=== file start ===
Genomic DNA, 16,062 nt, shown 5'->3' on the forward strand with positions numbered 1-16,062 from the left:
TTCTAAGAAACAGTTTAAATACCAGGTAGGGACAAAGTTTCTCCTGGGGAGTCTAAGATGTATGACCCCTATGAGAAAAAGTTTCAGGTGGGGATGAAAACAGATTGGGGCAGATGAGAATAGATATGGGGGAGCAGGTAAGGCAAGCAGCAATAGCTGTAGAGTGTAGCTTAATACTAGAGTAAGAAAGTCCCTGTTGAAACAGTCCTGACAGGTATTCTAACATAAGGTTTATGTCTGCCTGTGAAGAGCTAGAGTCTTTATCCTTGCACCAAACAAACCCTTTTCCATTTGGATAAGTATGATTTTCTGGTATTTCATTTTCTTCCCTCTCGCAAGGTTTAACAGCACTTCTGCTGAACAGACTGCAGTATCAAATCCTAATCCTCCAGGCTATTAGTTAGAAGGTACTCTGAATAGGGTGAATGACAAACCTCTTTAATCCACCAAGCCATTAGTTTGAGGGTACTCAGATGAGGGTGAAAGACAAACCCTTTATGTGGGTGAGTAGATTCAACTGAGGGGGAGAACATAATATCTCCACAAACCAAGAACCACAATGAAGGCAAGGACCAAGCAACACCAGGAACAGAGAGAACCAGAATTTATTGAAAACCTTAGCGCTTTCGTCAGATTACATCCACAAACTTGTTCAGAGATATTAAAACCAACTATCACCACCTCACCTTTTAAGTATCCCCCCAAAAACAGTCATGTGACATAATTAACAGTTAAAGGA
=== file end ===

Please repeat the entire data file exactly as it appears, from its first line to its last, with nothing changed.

Genomic DNA, 16,062 nt, shown 5'->3' on the forward strand with positions numbered 1-16,062 from the left:
TTCTAAGAAACAGTTTAAATACCAGGTAGGGACAAAGTTTCTCCTGGGGAGTCTAAGATGTATGACCCCTATGAGAAAAAGTTTCAGGTGGGGATGAAAACAGATTGGGGCAGATGAGAATAGATATGGGGGAGCAGGTAAGGCAAGCAGCAATAGCTGTAGAGTGTAGCTTAATACTAGAGTAAGAAAGTCCCTGTTGAAACAGTCCTGACAGGTATTCTAACATAAGGTTTATGTCTGCCTGTGAAGAGCTAGAGTCTTTATCCTTGCACCAAACAAACCCTTTTCCATTTGGATAAGTATGATTTTCTGGTATTTCATTTTCTTCCCTCTCGCAAGGTTTAACAGCACTTCTGCTGAACAGACTGCAGTATCAAATCCTAATCCTCCAGGCTATTAGTTAGAAGGTACTCTGAATAGGGTGAATGACAAACCTCTTTAATCCACCAAGCCATTAGTTTGAGGGTACTCAGATGAGGGTGAAAGACAAACCCTTTATGTGGGTGAGTAGATTCAACTGAGGGGGAGAACATAATATCTCCACAAACCAAGAACCACAATGAAGGCAAGGACCAAGCAACACCAGGAACAGAGAGAACCAGAATTTATTGAAAACCTTAGCGCTTTCGTCAGATTACATCCACAAACTTGTTCAGAGATATTAAAACCAACTATCACCACCTCACCTTTTAAGTATCCCCCCAAAAACAGTCATGTGACATAATTAACAGTTAAAGGA